Thursday, September 21, 2006

UN General Assembly - 3 days of rhetoric

Opposing views - UN General Assembly, a war of words
Three days of speeches have made interesting viewing as world leaders and their representatives have attacked each other. Day one started with a speech from US President George W Bush [BBC]. His speech was filled with his continued attacks on Iran and a defence on the continued War on Terror. "A world beyond terror where the extremists are marginalised by the peaceful majority" is in reach the President said. Of Iran he said that they “must abandon its nuclear weapons policy.”
And today the president declared he would send troops into Pakistan to catch bin Laden [CNN]. with or without permission from Gen Pervez Musharraf , the Pakistani leader. Musharraf responded by saying he would not be happy at such a decision, "We wouldn't like to allow that at all. We will do it ourselves." Meanwhile the events on the ground continue to become more deadly for civilians and coalition troops alike. Over 6,500 have died in July and August, 5,000 in Iraq alone [Source: UN]. And while neither Afghanistan nor Iraq shows any sign of calming, guns are poised and aimed at the next country on the list in what has been described as the Axis of Evil. But whilst Bush continues to criticize Iran’s nuclear policy, he refuses to meet with his Iranian counterpart. Bush said the United States has agreed to talks with Iran "only if they verifiably suspended their enrichment program.” Bush addressed the Iranian people directly during his speech, telling them that Americans "respect" their country and that they "deserve an opportunity to determine your own future.
The United States and Iran have not had diplomatic ties since 1979, when Iranian militants, who had overthrown the U.S.-backed Shah Mohammed Palavi, seized the U.S. Embassy in Tehran and held American diplomats hostage for more than a year. Bush labeled Iran part of an "axis of evil" in 2002, along with Iraq -- which the United States invaded the following year -- and North Korea.
Iran’s president Mahmoud Ahmedinejad was the next high profile leader to take the rostrum. Throughout his lengthy speech Ahmadinejad criticized what he called the "abuse" of the Security Council by "hegemonic powers." He mentioned the United States by name only once during his speech, but criticized major powers he said "seek to rule the world relying on weapons and threats.”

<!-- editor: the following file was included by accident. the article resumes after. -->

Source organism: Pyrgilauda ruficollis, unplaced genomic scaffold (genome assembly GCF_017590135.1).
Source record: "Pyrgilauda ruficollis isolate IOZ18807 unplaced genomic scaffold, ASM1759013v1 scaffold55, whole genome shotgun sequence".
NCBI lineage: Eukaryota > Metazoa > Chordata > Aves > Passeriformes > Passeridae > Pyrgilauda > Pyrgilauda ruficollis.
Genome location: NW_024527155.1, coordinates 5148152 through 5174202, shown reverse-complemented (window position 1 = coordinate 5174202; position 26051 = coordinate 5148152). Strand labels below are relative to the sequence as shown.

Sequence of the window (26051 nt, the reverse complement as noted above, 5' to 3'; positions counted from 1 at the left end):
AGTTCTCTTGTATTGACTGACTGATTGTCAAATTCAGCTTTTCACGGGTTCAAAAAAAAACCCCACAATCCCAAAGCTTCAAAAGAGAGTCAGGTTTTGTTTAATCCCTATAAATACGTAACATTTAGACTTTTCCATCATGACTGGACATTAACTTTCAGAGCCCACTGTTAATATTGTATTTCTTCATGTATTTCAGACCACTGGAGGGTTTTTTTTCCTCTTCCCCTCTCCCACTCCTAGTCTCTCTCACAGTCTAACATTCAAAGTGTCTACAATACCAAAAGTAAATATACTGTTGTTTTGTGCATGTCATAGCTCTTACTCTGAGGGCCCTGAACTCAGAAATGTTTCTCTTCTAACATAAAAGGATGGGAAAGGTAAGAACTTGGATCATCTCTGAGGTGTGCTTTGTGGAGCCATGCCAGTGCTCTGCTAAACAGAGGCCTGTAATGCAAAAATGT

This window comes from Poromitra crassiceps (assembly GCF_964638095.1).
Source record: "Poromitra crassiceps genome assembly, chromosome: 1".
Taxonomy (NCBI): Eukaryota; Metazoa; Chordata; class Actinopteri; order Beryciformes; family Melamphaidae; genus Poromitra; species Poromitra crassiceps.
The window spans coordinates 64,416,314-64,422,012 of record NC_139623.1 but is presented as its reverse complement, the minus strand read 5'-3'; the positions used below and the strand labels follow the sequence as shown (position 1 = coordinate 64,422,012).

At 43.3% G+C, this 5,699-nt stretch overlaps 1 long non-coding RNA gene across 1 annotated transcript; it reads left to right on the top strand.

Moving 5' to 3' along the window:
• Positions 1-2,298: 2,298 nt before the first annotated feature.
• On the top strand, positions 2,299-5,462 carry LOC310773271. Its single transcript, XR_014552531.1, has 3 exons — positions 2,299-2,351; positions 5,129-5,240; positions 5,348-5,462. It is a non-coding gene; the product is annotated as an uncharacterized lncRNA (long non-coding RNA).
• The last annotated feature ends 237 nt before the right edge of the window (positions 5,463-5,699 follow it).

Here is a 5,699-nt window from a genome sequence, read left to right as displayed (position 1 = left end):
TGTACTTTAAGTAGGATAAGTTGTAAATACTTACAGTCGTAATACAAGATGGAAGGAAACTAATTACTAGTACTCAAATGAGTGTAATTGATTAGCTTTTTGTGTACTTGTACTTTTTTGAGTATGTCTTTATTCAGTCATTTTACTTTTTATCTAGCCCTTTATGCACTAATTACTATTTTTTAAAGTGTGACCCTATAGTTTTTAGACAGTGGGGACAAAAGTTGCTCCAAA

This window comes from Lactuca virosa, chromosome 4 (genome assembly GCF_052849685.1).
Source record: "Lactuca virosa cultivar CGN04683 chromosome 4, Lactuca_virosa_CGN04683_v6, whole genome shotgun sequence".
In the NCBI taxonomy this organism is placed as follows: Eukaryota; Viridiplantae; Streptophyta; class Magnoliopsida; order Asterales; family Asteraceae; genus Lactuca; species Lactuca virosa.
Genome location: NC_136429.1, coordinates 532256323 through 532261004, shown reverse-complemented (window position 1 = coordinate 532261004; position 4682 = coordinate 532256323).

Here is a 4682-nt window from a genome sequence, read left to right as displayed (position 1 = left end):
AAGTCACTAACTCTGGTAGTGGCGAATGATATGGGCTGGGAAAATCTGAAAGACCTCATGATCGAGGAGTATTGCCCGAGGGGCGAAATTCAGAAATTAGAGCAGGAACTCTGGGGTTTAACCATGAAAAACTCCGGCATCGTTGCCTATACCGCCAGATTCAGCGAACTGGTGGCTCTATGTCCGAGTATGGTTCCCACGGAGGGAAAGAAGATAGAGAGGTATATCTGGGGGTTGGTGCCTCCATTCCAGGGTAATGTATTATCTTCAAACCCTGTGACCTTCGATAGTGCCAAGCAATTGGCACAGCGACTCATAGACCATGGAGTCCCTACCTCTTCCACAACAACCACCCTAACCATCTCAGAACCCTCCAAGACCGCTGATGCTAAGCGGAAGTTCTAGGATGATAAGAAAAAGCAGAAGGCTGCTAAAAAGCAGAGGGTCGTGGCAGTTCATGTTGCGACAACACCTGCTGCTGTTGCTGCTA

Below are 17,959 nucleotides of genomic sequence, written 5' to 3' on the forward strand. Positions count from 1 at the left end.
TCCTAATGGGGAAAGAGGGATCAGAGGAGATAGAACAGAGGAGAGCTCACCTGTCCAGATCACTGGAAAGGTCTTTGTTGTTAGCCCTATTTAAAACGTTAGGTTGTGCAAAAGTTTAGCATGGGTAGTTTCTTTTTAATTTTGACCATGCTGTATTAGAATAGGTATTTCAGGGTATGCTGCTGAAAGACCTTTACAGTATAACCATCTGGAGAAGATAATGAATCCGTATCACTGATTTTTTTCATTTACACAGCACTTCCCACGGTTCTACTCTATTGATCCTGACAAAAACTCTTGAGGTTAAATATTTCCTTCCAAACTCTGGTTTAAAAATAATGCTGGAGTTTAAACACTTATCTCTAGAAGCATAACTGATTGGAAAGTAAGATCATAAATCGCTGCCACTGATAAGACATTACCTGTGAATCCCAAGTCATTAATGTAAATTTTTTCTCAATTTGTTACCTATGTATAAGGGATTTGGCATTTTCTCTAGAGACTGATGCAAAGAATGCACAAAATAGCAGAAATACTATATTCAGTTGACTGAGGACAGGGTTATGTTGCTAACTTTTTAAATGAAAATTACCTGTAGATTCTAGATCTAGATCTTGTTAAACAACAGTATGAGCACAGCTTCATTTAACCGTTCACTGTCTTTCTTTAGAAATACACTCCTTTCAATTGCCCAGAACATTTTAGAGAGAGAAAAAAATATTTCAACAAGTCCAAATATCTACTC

Then it was Hugo Chavez’ turn to pour scorn on the US [CNN]. And he certainly took the prize for the most colourful of speeches as he launched a personal attack on the US president. “Yesterday the devil was right here”, he said. “Right here, the devil himself, and I can still smell the sulphur” he added. His attack didn’t stop there. As he continued he said the US president, “Spoke as though he owned the world” and accused him of trying to be a ‘world dictator’. "As the spokesman of imperialism, he came to share his nostrums to try to preserve the current pattern of domination, exploitation and pillage of the peoples of the world. An Alfred Hitchcock movie could use it as a scenario. I would even propose a title: 'The Devil's Recipe.' " He criticized the ineffectiveness of the UN saying that the General Assembly was "merely a deliberative organ" that meets once a year. “We come here and make speeches” he said, but "We have no power, no power to make any impact on the terrible situation in the world."

Emile Lahoud speaking Thursday described the “barbarous aggression” against his country by Israel which “all but destroyed Lebanon’s hope for being a viable state.“ The Lebanese president then asked, “How many children are going to die before the world community stands in defence of the rightful cause?” And he poured scorn at Israel. “It is time to ask Israel to abide by UN resolutions,” he said.

As the leaders attempted to sort out political strife in the General Assembly, two countries are gripped by political scandals. In Hungary riots and protest are continuing for the third day after revelations that the Prime Minister had ‘lied to the people’ [BBC]. Meanwhile Thailand’s political future appears from certain after the leader of the coup, Gen Sonthi Boonyaratglin, declared that free elections may not be held for up to 2 years. Restrictions have also been placed on any form of political protest and the forming of any opposition parties. There are also a number of reporting restrictions put in place [BBC]. Posted by Picasa

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